Standing in line at the Riviera is not something I would normally pay $80 for the privelege to do. I was one of the lucky ones who had very warm clothing - even though the night was mild by Chicago (or even midwest) standards. I was thankful that there were Southsiders there who had previously "run the gauntlet" and could give me good advice.
I took the backpack for YesChef, so he could rush down and grab some seats without being searched - turns out, however, I got to 2nd row center before he did - to find the Aussies and Brian and Milwaukee Mike arriving there at about the same time (I also found a cat fight about "who got here first," one woman knocked onto the ground, which was really ugly - Chicagoans are not known for their politeness, are they?) I'm hoping that the GA at Detroit runs more smoothly than this. The security was lax so that $10 ticketholders could - if they were sneaky enough - sit right next to $80 ticketholders - even though they were supposed to be in the balcony. Milwaukee's security was more totalitarian, but I was thankful for it.
So we've got the whole second row left - and we're ready when Firebird starts up. . . it's the same setlist as Milwaukee - and the same all 3 nights in Chicago.
As individuals, the band was in fine shape. I especially watched Steve - to check his energy level, to see if he's enjoying his job. More on that later. Jon's voice was a golden bird - the level of emotion in his intonation has matured incredibly, and he is always on pitch, always pure tone, and often puts in subtle shifts to emphasize emotion. Chris was a monster - not only was he hopping around having a marvelous time, the Squiretones were INCREDIBLE! Each tone he chose was perfect, each phrase, each bend, each guitar - PERFECT! AND - to top it all off, he was having a good time. It's great when a man enjoys his job. Alan was consistent and had lots of fun doing it, as well. Igor wasn't as crisp as he could be - and I will say more on that in a minute - I'll give him the benefit of the doubt - in the 2nd row, the sound isn't the best. Billy had his moments, too.
They went from Firebird into YIND. And Steve is playing different solos for each show. He's mixing it up, improvising. He's playing fresh. He looks thin, he looks haggard, but maybe that's just part of the Steve Howe package. It occurred to me that maybe his work is more inward at the moment, and we are privileged to see into it via his guitar. Several times throughout the evening, Steve blew the top of my head off. His playing was sublime. It seems as though he is in a kind of Divine pain - like a prophet who is thrown into convulsions to relay the word of God. But his guitar work is searing, spectacular. This girl is not complaining!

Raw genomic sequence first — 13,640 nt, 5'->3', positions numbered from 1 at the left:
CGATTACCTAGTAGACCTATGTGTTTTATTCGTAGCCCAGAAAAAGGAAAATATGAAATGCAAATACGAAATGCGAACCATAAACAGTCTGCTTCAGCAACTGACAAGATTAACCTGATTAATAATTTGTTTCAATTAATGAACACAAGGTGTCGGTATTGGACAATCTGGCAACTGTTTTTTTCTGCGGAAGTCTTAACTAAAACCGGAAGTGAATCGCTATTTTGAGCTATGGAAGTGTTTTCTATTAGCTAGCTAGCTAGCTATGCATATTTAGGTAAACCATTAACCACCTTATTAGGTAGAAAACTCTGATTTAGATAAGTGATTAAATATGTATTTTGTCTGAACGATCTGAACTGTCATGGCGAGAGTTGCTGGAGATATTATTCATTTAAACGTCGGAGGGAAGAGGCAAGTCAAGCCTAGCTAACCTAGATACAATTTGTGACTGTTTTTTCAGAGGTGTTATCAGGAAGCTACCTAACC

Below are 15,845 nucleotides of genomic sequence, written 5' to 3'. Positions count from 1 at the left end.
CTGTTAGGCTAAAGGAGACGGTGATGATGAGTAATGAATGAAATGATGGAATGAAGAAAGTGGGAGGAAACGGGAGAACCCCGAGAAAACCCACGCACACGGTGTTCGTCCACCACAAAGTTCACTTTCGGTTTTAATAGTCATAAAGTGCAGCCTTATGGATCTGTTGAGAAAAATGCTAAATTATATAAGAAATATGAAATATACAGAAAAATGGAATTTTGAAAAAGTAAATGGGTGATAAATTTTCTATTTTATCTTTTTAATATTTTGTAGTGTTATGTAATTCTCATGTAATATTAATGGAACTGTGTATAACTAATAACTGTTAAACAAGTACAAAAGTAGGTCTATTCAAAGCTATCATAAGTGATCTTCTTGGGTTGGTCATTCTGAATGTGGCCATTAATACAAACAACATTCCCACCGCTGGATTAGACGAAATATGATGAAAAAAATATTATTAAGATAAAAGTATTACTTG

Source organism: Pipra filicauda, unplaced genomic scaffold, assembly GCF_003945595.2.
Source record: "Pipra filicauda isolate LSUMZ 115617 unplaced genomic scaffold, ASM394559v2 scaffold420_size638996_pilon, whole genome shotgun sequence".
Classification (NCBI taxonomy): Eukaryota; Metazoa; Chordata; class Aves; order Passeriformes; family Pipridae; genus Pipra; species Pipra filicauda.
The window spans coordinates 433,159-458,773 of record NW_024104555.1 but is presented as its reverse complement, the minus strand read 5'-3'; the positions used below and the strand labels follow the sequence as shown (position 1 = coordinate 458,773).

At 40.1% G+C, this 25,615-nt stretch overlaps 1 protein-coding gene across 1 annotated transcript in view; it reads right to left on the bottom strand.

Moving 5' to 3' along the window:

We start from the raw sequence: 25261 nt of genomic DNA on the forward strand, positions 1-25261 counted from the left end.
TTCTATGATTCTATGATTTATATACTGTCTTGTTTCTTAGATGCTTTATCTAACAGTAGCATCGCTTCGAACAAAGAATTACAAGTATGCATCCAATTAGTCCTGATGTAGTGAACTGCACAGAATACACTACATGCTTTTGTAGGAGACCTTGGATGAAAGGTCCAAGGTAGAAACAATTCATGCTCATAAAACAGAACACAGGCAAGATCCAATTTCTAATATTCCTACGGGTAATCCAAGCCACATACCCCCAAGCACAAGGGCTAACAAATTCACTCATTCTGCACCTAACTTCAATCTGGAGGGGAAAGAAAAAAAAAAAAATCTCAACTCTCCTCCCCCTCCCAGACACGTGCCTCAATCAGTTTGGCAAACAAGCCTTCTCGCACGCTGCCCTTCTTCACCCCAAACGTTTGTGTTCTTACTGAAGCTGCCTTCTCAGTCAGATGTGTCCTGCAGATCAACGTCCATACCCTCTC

During Steve's YIND solo - I noticed some rhythmic play between Igor and Jon - Jon on cymbals and Igor on cowbells. Kind of a friendly rhythmic debate going on behind Steve. It seemed like Igor was taking a lot of keyboard "shortcuts" - like playing glissando's instead of chromatic runs. Playing chords instead of interludes. I know he has a lot of material to cover, but it made his work seem blurry, not very fresh, not crisp at all. I know he's got it in him. Why can't he live on the edge like Steve? All he has to do is jump in with all of his heart and skill, and he would shine.
In the Messenger, Steve brought out this teal/blue "keyless" (???? what would you call that?) guitar - and his playing on that guitar was absolutely sublime. Kind of a cross between an electric guitar sound, and the slide. He never used a slide on regular guitars that I could see - got these sounds with his fingers on the frets. Again - his tones, his choices of lines - outstanding!
It'll be a Good Day - in the "We Make Our Own Heaven" section, Chris and Billy launch into a reggae rhythm underneath Jon's vocals. Funky! And fun! I managed to catch Chris' eye during this segment - letting him know